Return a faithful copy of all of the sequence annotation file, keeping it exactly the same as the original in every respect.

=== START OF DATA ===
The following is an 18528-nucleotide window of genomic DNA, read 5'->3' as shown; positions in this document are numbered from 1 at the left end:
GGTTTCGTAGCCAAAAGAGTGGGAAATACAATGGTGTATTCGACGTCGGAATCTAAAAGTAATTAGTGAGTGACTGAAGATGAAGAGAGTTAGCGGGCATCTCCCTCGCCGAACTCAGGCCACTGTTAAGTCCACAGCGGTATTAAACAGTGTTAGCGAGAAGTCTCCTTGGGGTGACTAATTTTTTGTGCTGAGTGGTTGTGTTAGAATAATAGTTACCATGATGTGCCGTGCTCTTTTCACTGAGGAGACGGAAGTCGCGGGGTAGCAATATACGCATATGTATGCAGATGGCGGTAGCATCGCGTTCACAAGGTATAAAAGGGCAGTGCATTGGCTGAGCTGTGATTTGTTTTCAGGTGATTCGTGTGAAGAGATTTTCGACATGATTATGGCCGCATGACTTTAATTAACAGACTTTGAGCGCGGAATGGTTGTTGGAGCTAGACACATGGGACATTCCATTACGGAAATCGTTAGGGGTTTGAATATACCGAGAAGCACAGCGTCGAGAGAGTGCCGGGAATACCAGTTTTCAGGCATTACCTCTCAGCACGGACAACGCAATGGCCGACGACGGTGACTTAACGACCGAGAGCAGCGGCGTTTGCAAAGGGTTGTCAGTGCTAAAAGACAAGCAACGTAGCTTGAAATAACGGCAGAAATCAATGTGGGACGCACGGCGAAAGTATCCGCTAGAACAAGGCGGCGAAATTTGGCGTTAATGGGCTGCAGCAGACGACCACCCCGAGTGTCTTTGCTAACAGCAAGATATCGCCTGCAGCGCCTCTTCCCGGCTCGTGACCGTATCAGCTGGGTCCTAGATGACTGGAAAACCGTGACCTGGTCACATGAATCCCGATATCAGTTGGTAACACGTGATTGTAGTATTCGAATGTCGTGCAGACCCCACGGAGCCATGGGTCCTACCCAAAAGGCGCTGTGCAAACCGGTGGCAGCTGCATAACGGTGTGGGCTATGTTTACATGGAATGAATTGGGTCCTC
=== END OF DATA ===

The following is an 18528-nucleotide window of genomic DNA, read 5'->3' as shown; positions in this document are numbered from 1 at the left end:
GGTTTCGTAGCCAAAAGAGTGGGAAATACAATGGTGTATTCGACGTCGGAATCTAAAAGTAATTAGTGAGTGACTGAAGATGAAGAGAGTTAGCGGGCATCTCCCTCGCCGAACTCAGGCCACTGTTAAGTCCACAGCGGTATTAAACAGTGTTAGCGAGAAGTCTCCTTGGGGTGACTAATTTTTTGTGCTGAGTGGTTGTGTTAGAATAATAGTTACCATGATGTGCCGTGCTCTTTTCACTGAGGAGACGGAAGTCGCGGGGTAGCAATATACGCATATGTATGCAGATGGCGGTAGCATCGCGTTCACAAGGTATAAAAGGGCAGTGCATTGGCTGAGCTGTGATTTGTTTTCAGGTGATTCGTGTGAAGAGATTTTCGACATGATTATGGCCGCATGACTTTAATTAACAGACTTTGAGCGCGGAATGGTTGTTGGAGCTAGACACATGGGACATTCCATTACGGAAATCGTTAGGGGTTTGAATATACCGAGAAGCACAGCGTCGAGAGAGTGCCGGGAATACCAGTTTTCAGGCATTACCTCTCAGCACGGACAACGCAATGGCCGACGACGGTGACTTAACGACCGAGAGCAGCGGCGTTTGCAAAGGGTTGTCAGTGCTAAAAGACAAGCAACGTAGCTTGAAATAACGGCAGAAATCAATGTGGGACGCACGGCGAAAGTATCCGCTAGAACAAGGCGGCGAAATTTGGCGTTAATGGGCTGCAGCAGACGACCACCCCGAGTGTCTTTGCTAACAGCAAGATATCGCCTGCAGCGCCTCTTCCCGGCTCGTGACCGTATCAGCTGGGTCCTAGATGACTGGAAAACCGTGACCTGGTCACATGAATCCCGATATCAGTTGGTAACACGTGATTGTAGTATTCGAATGTCGTGCAGACCCCACGGAGCCATGGGTCCTACCCAAAAGGCGCTGTGCAAACCGGTGGCAGCTGCATAACGGTGTGGGCTATGTTTACATGGAATGAATTGGGTCCTC